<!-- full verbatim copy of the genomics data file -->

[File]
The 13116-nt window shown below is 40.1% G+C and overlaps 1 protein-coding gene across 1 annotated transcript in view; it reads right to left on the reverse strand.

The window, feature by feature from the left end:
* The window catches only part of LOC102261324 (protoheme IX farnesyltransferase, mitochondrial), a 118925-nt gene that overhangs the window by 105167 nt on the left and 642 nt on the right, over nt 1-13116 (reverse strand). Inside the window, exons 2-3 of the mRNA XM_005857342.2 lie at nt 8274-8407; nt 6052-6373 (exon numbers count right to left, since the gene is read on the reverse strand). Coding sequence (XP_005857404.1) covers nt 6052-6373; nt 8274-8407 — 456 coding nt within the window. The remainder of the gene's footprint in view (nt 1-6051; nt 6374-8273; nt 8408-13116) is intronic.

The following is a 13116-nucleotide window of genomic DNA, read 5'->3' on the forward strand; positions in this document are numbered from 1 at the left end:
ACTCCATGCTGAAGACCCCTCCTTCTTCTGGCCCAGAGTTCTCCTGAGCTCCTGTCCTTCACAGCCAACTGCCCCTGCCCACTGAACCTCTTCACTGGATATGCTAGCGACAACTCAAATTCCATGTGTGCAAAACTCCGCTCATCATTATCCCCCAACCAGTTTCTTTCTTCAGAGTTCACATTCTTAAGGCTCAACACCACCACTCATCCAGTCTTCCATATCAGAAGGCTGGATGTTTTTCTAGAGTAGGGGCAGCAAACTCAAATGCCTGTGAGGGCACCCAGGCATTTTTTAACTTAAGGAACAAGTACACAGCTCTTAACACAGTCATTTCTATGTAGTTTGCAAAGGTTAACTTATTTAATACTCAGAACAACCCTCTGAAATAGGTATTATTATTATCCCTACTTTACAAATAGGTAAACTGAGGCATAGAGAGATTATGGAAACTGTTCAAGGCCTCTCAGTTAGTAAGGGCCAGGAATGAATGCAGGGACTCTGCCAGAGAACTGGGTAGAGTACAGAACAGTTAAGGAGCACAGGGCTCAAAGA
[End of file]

The 13116-nt window shown below is 40.1% G+C and overlaps 1 protein-coding gene across 1 annotated transcript in view; it reads right to left on the reverse strand.

The window, feature by feature from the left end:
* The window catches only part of LOC102261324 (protoheme IX farnesyltransferase, mitochondrial), a 118925-nt gene that overhangs the window by 105167 nt on the left and 642 nt on the right, over nt 1-13116 (reverse strand). Inside the window, exons 2-3 of the mRNA XM_005857342.2 lie at nt 8274-8407; nt 6052-6373 (exon numbers count right to left, since the gene is read on the reverse strand). Coding sequence (XP_005857404.1) covers nt 6052-6373; nt 8274-8407 — 456 coding nt within the window. The remainder of the gene's footprint in view (nt 1-6051; nt 6374-8273; nt 8408-13116) is intronic.

The following is a 13116-nucleotide window of genomic DNA, read 5'->3' on the forward strand; positions in this document are numbered from 1 at the left end:
ACTCCATGCTGAAGACCCCTCCTTCTTCTGGCCCAGAGTTCTCCTGAGCTCCTGTCCTTCACAGCCAACTGCCCCTGCCCACTGAACCTCTTCACTGGATATGCTAGCGACAACTCAAATTCCATGTGTGCAAAACTCCGCTCATCATTATCCCCCAACCAGTTTCTTTCTTCAGAGTTCACATTCTTAAGGCTCAACACCACCACTCATCCAGTCTTCCATATCAGAAGGCTGGATGTTTTTCTAGAGTAGGGGCAGCAAACTCAAATGCCTGTGAGGGCACCCAGGCATTTTTTAACTTAAGGAACAAGTACACAGCTCTTAACACAGTCATTTCTATGTAGTTTGCAAAGGTTAACTTATTTAATACTCAGAACAACCCTCTGAAATAGGTATTATTATTATCCCTACTTTACAAATAGGTAAACTGAGGCATAGAGAGATTATGGAAACTGTTCAAGGCCTCTCAGTTAGTAAGGGCCAGGAATGAATGCAGGGACTCTGCCAGAGAACTGGGTAGAGTACAGAACAGTTAAGGAGCACAGGGCTCAAAGA